Fewer alumni are giving to their universities
Why wasn’t that the opening line from the recent Ross-CASE Study? Last year 3% fewer alumni gave back to their universities. The most recent Ross-CASE Survey of Charitable Giving to Universities also showed that the total amount of fundraising income has gone up by 23% between 2015 and 2016 – and it was the fact that the funds raised by UK universities in a year exceeded £1bn for the first time that took the headlines. This is a great achievement for giving to higher education, especially considering how much it has grown, but we must ask whether continuing to aim for more of those large gifts is a sustainable way of growing fundraising income?
At a time when the GDPR legislation is threatening the techniques employed by many universities to screen and approach supporters, shouldn’t the sector be encouraging more alumni to give? Nurturing those small relationships over time – regardless of current wealth – can pay back in the long term just as well as, and perhaps better than, current approaches.
Ross-CASE Global Vice President Tricia King said: “Philanthropic giving is now at the heart of UK university culture.” But can that be true when the number of graduates giving back to their universities is falling? After all, they sit more squarely at the heart of that culture than anyone.
Universities are also spending more to raise more. In 2015-16 the cost of fundraising was up 16% on the previous year. While again it is encouraging to see a commitment to fundraising, I would question why that spend isn’t being translated in to more alumni donors. Despite spend on alumni relations increasing year on year by 10%, the number of those who gave fell by around 5,000. The figure also dropped below the mark set the previous year. Universities need to find more ways to engage with more alumni. Data can help that journey.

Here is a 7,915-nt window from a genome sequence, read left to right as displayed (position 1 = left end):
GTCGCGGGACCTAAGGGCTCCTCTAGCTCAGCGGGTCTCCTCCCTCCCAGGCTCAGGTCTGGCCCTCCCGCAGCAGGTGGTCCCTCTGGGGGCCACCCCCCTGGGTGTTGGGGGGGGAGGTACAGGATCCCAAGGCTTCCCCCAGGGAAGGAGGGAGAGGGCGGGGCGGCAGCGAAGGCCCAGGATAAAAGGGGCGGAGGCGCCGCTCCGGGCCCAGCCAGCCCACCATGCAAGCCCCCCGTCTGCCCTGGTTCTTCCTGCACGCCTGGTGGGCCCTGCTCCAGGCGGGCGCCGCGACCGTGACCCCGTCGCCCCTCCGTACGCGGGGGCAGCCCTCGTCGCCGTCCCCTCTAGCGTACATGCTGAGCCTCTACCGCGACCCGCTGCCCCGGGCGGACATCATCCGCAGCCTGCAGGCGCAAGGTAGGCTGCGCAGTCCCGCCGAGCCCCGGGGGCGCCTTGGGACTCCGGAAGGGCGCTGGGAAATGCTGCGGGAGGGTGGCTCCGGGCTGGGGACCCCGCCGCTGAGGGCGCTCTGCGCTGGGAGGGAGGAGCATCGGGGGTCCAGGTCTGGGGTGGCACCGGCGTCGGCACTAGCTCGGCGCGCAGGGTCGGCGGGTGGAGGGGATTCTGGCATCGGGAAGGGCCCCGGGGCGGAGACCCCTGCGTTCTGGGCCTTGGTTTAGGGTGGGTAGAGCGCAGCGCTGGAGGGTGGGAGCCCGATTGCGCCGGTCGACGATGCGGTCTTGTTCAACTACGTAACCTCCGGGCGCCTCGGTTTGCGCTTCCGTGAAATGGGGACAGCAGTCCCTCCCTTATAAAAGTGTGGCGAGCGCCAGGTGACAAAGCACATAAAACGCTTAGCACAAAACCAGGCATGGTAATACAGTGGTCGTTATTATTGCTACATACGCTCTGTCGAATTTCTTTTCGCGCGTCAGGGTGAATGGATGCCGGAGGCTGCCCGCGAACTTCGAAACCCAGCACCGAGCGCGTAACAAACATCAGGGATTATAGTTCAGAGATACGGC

However, universities must first improve the way they use data. Institutions are to be held more accountable for their data protection. Consent must have been ‘freely given, specific, informed and unambiguous’. According to the ICO, “…consent will not usually be appropriate if there is a clear imbalance of power between you and the individual”. If universities are obtaining consent at the point of student enrolment, when students depend on their services, is that consent ‘freely given’? The requirement that fundraising be a ‘legitimate interest’ could also be a tough call, and will require the development of a persuasive argument.
But if these hurdles are overcome and data is managed properly, such information can help you to find more graduates. Graduates who may only give small amounts, but who could blossom into valuable lifetime engagements. University legacy income has grown to over £100m and data can help identify who the next legacy pledgers might be – but only if those alumni are already engaged and being encouraged to think about how they can give back to their university. Observing and learning from what other charities do to take supporters on this journey would be a huge benefit to Higher Education fundraising. In addition, using data to assign a value to those actions that don’t make it into the Ross-CASE studies (such as non-financial communications with alumni; volunteer hours logged…) will start to move alumni engagement up the agenda.
Because if those big gifts stop coming, the alumni you’ve forgotten about won’t be as ready to step up as you might have hoped.
Andrew Sargent is a Consultant Analyst at Wood for Trees